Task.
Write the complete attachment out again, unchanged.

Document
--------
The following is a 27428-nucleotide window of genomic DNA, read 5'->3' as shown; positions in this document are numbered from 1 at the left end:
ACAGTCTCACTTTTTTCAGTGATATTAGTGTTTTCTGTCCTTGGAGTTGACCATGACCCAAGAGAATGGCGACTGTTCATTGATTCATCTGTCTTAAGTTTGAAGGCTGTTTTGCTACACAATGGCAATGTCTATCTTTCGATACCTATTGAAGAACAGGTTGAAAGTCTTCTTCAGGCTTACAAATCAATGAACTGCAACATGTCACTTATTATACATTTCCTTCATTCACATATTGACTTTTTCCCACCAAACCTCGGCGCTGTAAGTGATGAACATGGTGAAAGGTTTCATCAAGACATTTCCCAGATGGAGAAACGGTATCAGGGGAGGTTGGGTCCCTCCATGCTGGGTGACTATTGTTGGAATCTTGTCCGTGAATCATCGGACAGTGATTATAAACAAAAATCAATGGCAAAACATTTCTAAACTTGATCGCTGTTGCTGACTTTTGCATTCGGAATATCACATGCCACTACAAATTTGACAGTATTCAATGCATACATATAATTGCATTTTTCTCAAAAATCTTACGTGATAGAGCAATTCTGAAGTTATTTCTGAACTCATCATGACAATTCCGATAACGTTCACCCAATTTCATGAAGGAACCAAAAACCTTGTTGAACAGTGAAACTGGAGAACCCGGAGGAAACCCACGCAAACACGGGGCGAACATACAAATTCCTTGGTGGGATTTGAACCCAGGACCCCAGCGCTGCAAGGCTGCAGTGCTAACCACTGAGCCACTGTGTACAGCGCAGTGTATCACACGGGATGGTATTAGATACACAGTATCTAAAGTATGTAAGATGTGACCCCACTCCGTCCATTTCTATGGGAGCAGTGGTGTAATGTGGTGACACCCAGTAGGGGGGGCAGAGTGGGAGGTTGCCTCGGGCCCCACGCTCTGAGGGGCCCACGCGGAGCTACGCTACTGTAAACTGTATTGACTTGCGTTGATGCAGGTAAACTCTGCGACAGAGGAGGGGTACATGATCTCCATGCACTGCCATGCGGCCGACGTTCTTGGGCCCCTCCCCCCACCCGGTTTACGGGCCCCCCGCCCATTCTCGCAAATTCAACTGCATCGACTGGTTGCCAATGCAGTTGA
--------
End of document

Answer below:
The following is a 27428-nucleotide window of genomic DNA, read 5'->3' as shown; positions in this document are numbered from 1 at the left end:
ACAGTCTCACTTTTTTCAGTGATATTAGTGTTTTCTGTCCTTGGAGTTGACCATGACCCAAGAGAATGGCGACTGTTCATTGATTCATCTGTCTTAAGTTTGAAGGCTGTTTTGCTACACAATGGCAATGTCTATCTTTCGATACCTATTGAAGAACAGGTTGAAAGTCTTCTTCAGGCTTACAAATCAATGAACTGCAACATGTCACTTATTATACATTTCCTTCATTCACATATTGACTTTTTCCCACCAAACCTCGGCGCTGTAAGTGATGAACATGGTGAAAGGTTTCATCAAGACATTTCCCAGATGGAGAAACGGTATCAGGGGAGGTTGGGTCCCTCCATGCTGGGTGACTATTGTTGGAATCTTGTCCGTGAATCATCGGACAGTGATTATAAACAAAAATCAATGGCAAAACATTTCTAAACTTGATCGCTGTTGCTGACTTTTGCATTCGGAATATCACATGCCACTACAAATTTGACAGTATTCAATGCATACATATAATTGCATTTTTCTCAAAAATCTTACGTGATAGAGCAATTCTGAAGTTATTTCTGAACTCATCATGACAATTCCGATAACGTTCACCCAATTTCATGAAGGAACCAAAAACCTTGTTGAACAGTGAAACTGGAGAACCCGGAGGAAACCCACGCAAACACGGGGCGAACATACAAATTCCTTGGTGGGATTTGAACCCAGGACCCCAGCGCTGCAAGGCTGCAGTGCTAACCACTGAGCCACTGTGTACAGCGCAGTGTATCACACGGGATGGTATTAGATACACAGTATCTAAAGTATGTAAGATGTGACCCCACTCCGTCCATTTCTATGGGAGCAGTGGTGTAATGTGGTGACACCCAGTAGGGGGGGCAGAGTGGGAGGTTGCCTCGGGCCCCACGCTCTGAGGGGCCCACGCGGAGCTACGCTACTGTAAACTGTATTGACTTGCGTTGATGCAGGTAAACTCTGCGACAGAGGAGGGGTACATGATCTCCATGCACTGCCATGCGGCCGACGTTCTTGGGCCCCTCCCCCCACCCGGTTTACGGGCCCCCCGCCCATTCTCGCAAATTCAACTGCATCGACTGGTTGCCAATGCAGTTGA